This both ensures what you are delivering is going to add value and work for them, and will also strengthen the relationship, making them feel part of the bigger picture.
Thanks to Drew Naylor at MaxContact
9. Understand How to Engage With Your Customers
Being able to understand how to engage with your customers in the right way is something that’s often overlooked.
It’s important to gain insights into how your customer prefers to communicate, whether that be by SMS, email, online chat or phone.
Technology like conversation intelligence can help organizations gain these insights by looking at 100% of customer interactions, on all channels.
Organizations that limit themselves to only one single communication channel will experience challenges in identifying and understanding their customers’ needs, with heightened risk of delivering a disjointed, frustrating customer experience.
Those who choose to utilize an omnichannel customer engagement approach will be able to identify customers who would normally go under the radar, and provide the right information at the right time, in the right way.
Thanks to Frank Sherlock at CallMiner
10. Change the Question
Communication is at the heart of every customer experience, and this is the key to ensuring customer loyalty.
As automation continues to grow in contact centres, it has never been more important for companies to adapt their strategies to demonstrate that customer satisfaction is the top priority.
Companies must stop asking “how do we make our customers more loyal?” and start asking “how can we be more loyal to our customers?”. For instance, many loyalty schemes serve to benefit the company, when they should really serve to benefit the customer.
In order to achieve this, businesses can utilize conversational AI to track which customers are engaged with the business, and note their individual preferences to enhance personalized reward systems.
Thanks to Chris Mina at Vonage
11. Utilize and Mine Feedback
Digital multichannel is at the centre of the call centre communications and marketing strategy; but customer feedback is more valuable than ever because there more channels and tools available for customers to respond, rate and recommend their experiences.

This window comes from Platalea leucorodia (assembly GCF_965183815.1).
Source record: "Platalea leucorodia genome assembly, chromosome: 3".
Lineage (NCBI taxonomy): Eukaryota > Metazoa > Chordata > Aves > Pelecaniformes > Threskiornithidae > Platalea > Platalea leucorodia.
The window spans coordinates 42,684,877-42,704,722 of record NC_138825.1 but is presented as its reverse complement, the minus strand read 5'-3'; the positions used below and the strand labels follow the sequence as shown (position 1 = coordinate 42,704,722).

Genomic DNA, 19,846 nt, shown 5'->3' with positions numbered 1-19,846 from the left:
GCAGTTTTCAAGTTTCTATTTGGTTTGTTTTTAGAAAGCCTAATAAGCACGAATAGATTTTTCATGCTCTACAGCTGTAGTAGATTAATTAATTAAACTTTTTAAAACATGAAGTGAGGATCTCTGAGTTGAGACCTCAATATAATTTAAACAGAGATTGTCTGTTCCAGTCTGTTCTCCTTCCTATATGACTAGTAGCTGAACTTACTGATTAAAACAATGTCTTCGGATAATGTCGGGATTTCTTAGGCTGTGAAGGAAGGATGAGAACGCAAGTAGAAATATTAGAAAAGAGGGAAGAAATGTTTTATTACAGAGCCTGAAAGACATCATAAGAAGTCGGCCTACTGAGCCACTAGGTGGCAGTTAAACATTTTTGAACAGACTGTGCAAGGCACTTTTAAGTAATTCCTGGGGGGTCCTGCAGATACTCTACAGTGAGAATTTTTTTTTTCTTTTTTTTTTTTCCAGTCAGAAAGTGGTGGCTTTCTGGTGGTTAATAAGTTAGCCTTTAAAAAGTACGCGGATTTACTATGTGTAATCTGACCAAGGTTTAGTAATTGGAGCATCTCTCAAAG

Multiple opportunities are now available for you to build a comprehensive view of the customer experience.
It’s important to design your feedback platforms and requests not just to capture immediate interactions, but with the goal of assessing and quantifying the value of your customers over time.
Allowing your users to participate in the evaluation process is an easy way to facilitate buy-in and identify what your end-user thinks of your goods, services, employees and of their relationship to your product.
Moving forward, call centres must maintain the ability to adapt and adopt emerging technologies, engage employees, and utilize feedback opportunities in order to achieve continued success in our global economy.
Engaged employees and customers make sales, communications, and marketing fun. Improving customer engagement is the key to customer loyalty and continual return on investment.
Thanks to Ermelinda Procter at Alvaria
12. Focus on the First Interaction Experience
CX professionals have traditionally focused on generational differences and their unique communication preferences – Millennial vs. Gen Z vs. Boomer. But the pandemic has transformed us all into digital natives.
In fact, less than 20% of customer service requests begin with traditional inbound flow. Instead, the first interaction – for more than 8 in 10 customers – is digital.
Therefore, a traditional approach to CX often fails to meet customer needs. Customers want self-service that actually works, but self-service tools frequently create friction and frustration instead.
AI-powered CX transforms your contact centre operations with data-driven interactions that automatically assess customer intents and resolve their needs in real time, freeing live agents to handle only the most nuanced and complex service issues as part of a more fluent, seamless customer journey.
Thanks to Andrea Matsuda at NICE
13. Allow Customers to Self-Serve
Chatbots, once seen as a quirky and limited choice for customer engagement, are now becoming a mainstay on the front lines of sales and service.
Today’s customers prefer to handle many basic issues with self-service.
According to Fortune Business Insights, the chatbot market is expected to see an annual growth rate of 22.5% from 2020 to 2027, ballooning from $396.2 million in 2019 to $1,953.3 million in 2027.
This growth is fuelled by rapid improvements in the conversational AI that powers chatbots. Whilst clunky interactions still happen, they’re far less common than they used to be – so much so that the average satisfaction rate for bot-only interactions exceeds 87.5%.
Today’s customers prefer to handle many basic issues with self-service, and chatbots allow them to do just that.
Contact centres that continue to lag in adopting this important technology will soon find they’re falling behind in more significant ways.
Thanks to Cyara
14. Identify Customer Pain Points
Benchmark the performance of your contact centre with test automation. Today’s end-to-end automated testing can simulate thousands of customer calls into your contact centre, to validate each step of the customer journey.